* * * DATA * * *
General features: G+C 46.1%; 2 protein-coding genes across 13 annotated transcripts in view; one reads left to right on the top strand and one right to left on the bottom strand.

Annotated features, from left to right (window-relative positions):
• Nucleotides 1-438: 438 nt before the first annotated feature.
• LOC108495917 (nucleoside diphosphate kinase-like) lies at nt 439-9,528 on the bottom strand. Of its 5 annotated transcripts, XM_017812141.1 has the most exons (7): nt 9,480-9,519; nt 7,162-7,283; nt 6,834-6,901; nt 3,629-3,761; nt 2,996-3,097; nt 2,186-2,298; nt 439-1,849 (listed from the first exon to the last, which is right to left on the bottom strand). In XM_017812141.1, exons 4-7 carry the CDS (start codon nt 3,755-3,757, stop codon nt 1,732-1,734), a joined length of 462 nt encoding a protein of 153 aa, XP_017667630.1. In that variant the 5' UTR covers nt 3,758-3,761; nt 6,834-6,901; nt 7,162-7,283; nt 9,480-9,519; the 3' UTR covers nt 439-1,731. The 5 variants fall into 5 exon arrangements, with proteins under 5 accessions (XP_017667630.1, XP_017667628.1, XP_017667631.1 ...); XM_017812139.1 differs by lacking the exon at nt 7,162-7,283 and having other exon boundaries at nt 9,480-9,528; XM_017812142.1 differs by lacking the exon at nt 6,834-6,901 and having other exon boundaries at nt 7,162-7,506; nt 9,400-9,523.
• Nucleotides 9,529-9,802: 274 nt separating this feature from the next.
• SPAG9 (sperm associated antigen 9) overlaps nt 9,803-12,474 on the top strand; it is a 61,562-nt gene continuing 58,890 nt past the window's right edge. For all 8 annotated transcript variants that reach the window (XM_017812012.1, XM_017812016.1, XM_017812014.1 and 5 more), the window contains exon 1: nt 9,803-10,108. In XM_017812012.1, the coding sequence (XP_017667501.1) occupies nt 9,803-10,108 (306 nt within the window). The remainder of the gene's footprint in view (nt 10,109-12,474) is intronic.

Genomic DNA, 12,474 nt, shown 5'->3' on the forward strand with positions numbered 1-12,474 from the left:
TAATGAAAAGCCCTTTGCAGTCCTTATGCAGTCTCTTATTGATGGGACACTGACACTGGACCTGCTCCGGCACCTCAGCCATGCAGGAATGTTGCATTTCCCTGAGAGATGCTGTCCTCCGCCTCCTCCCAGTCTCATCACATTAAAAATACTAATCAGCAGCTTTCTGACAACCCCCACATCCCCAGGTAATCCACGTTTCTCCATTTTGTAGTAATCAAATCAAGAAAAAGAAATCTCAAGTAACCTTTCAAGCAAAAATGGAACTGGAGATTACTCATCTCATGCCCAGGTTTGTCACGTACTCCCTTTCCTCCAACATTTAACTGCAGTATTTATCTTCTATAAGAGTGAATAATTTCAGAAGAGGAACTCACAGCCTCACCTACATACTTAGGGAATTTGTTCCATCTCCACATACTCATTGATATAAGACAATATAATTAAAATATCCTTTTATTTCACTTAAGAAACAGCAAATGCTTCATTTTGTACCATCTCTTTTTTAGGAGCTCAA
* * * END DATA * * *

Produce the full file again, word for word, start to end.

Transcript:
General features: G+C 46.1%; 2 protein-coding genes across 13 annotated transcripts in view; one reads left to right on the top strand and one right to left on the bottom strand.

Annotated features, from left to right (window-relative positions):
• Nucleotides 1-438: 438 nt before the first annotated feature.
• LOC108495917 (nucleoside diphosphate kinase-like) lies at nt 439-9,528 on the bottom strand. Of its 5 annotated transcripts, XM_017812141.1 has the most exons (7): nt 9,480-9,519; nt 7,162-7,283; nt 6,834-6,901; nt 3,629-3,761; nt 2,996-3,097; nt 2,186-2,298; nt 439-1,849 (listed from the first exon to the last, which is right to left on the bottom strand). In XM_017812141.1, exons 4-7 carry the CDS (start codon nt 3,755-3,757, stop codon nt 1,732-1,734), a joined length of 462 nt encoding a protein of 153 aa, XP_017667630.1. In that variant the 5' UTR covers nt 3,758-3,761; nt 6,834-6,901; nt 7,162-7,283; nt 9,480-9,519; the 3' UTR covers nt 439-1,731. The 5 variants fall into 5 exon arrangements, with proteins under 5 accessions (XP_017667630.1, XP_017667628.1, XP_017667631.1 ...); XM_017812139.1 differs by lacking the exon at nt 7,162-7,283 and having other exon boundaries at nt 9,480-9,528; XM_017812142.1 differs by lacking the exon at nt 6,834-6,901 and having other exon boundaries at nt 7,162-7,506; nt 9,400-9,523.
• Nucleotides 9,529-9,802: 274 nt separating this feature from the next.
• SPAG9 (sperm associated antigen 9) overlaps nt 9,803-12,474 on the top strand; it is a 61,562-nt gene continuing 58,890 nt past the window's right edge. For all 8 annotated transcript variants that reach the window (XM_017812012.1, XM_017812016.1, XM_017812014.1 and 5 more), the window contains exon 1: nt 9,803-10,108. In XM_017812012.1, the coding sequence (XP_017667501.1) occupies nt 9,803-10,108 (306 nt within the window). The remainder of the gene's footprint in view (nt 10,109-12,474) is intronic.

Genomic DNA, 12,474 nt, shown 5'->3' on the forward strand with positions numbered 1-12,474 from the left:
TAATGAAAAGCCCTTTGCAGTCCTTATGCAGTCTCTTATTGATGGGACACTGACACTGGACCTGCTCCGGCACCTCAGCCATGCAGGAATGTTGCATTTCCCTGAGAGATGCTGTCCTCCGCCTCCTCCCAGTCTCATCACATTAAAAATACTAATCAGCAGCTTTCTGACAACCCCCACATCCCCAGGTAATCCACGTTTCTCCATTTTGTAGTAATCAAATCAAGAAAAAGAAATCTCAAGTAACCTTTCAAGCAAAAATGGAACTGGAGATTACTCATCTCATGCCCAGGTTTGTCACGTACTCCCTTTCCTCCAACATTTAACTGCAGTATTTATCTTCTATAAGAGTGAATAATTTCAGAAGAGGAACTCACAGCCTCACCTACATACTTAGGGAATTTGTTCCATCTCCACATACTCATTGATATAAGACAATATAATTAAAATATCCTTTTATTTCACTTAAGAAACAGCAAATGCTTCATTTTGTACCATCTCTTTTTTAGGAGCTCAA